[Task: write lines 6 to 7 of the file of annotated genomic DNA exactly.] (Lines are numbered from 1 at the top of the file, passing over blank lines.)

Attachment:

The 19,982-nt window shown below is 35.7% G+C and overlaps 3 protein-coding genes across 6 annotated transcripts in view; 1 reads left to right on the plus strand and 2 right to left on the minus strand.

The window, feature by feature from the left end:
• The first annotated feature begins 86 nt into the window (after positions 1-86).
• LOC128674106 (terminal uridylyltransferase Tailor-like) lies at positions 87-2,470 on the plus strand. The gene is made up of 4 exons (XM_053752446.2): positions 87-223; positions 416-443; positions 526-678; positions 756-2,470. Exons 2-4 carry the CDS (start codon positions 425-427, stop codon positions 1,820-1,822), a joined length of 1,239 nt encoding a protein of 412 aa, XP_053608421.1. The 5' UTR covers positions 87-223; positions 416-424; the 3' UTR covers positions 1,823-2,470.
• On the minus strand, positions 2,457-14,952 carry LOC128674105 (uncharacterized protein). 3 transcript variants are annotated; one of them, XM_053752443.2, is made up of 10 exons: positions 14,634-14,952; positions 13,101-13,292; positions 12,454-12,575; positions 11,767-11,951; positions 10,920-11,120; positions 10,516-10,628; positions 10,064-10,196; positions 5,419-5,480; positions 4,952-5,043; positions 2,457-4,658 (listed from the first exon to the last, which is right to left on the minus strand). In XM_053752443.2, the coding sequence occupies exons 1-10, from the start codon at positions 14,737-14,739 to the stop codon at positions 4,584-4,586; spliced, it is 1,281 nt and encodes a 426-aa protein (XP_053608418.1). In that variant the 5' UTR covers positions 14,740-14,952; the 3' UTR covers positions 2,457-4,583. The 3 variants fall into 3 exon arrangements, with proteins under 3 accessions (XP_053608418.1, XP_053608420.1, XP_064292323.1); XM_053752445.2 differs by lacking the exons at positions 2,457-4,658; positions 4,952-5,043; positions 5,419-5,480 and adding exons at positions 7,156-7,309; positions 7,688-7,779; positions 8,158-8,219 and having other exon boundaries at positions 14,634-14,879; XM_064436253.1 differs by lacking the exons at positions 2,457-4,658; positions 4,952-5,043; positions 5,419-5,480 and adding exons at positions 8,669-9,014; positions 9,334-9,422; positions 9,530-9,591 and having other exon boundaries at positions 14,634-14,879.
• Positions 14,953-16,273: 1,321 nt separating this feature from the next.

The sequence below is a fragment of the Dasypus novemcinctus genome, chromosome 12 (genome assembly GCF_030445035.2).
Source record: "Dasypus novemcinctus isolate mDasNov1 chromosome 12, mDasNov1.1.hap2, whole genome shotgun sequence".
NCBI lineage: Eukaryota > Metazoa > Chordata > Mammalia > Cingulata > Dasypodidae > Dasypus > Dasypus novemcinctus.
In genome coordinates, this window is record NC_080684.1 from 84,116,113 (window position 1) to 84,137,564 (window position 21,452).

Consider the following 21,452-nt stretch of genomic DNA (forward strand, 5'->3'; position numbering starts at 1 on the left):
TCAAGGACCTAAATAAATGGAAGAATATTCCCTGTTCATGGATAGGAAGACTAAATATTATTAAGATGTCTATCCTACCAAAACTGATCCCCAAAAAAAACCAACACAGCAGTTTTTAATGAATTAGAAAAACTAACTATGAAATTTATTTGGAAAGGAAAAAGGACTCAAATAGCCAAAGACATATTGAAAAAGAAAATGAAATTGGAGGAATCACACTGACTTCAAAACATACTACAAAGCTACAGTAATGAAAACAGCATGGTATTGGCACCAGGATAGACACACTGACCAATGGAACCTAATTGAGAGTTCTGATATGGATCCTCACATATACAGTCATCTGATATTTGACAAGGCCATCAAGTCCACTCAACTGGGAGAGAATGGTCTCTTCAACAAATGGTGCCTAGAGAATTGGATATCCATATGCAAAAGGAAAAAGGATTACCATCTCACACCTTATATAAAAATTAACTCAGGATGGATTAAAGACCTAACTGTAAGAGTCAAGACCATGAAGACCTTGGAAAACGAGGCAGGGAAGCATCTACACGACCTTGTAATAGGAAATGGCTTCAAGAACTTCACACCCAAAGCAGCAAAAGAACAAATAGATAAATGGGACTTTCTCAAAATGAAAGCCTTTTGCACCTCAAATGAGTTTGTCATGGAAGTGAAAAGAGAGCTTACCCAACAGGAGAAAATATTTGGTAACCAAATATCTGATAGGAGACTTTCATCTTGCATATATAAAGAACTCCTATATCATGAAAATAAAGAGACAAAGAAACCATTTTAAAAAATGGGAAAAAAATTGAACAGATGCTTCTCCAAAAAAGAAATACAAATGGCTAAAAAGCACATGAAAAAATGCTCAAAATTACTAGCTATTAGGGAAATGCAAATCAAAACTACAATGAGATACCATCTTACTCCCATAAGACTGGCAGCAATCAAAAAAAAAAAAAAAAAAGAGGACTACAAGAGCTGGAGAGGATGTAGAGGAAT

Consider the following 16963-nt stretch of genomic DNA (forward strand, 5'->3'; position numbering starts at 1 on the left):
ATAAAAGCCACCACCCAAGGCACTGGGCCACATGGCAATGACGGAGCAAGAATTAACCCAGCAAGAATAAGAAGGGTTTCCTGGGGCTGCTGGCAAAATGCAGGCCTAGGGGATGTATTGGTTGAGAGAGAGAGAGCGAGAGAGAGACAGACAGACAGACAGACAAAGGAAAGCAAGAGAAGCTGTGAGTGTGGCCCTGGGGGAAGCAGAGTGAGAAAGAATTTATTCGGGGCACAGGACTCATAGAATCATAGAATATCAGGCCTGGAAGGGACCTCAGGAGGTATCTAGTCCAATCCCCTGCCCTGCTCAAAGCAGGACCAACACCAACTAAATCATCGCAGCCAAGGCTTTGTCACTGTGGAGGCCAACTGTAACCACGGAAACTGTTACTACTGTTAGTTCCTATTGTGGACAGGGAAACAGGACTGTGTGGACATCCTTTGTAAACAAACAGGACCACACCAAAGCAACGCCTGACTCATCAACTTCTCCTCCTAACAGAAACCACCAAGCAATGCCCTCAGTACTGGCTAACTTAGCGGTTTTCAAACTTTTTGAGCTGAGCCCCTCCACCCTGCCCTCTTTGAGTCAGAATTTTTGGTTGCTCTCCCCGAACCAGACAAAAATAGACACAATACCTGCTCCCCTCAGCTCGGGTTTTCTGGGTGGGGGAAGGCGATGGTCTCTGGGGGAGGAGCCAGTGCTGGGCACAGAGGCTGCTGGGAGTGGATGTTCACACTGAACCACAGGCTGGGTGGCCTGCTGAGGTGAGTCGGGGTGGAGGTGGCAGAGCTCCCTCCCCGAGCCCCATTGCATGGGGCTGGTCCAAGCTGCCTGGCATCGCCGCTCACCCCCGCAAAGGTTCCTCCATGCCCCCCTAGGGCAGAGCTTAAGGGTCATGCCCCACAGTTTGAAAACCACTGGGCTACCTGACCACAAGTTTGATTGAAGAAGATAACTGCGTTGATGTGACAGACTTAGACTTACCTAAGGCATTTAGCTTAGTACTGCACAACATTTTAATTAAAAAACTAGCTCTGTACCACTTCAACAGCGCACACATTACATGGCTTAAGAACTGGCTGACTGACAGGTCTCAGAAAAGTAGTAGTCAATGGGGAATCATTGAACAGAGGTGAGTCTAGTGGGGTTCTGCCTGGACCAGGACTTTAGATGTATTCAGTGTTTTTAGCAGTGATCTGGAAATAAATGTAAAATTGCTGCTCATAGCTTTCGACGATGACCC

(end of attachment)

• Positions 14,953-16,273: 1,321 nt separating this feature from the next.

The sequence below is a fragment of the Dasypus novemcinctus genome, chromosome 12 (genome assembly GCF_030445035.2).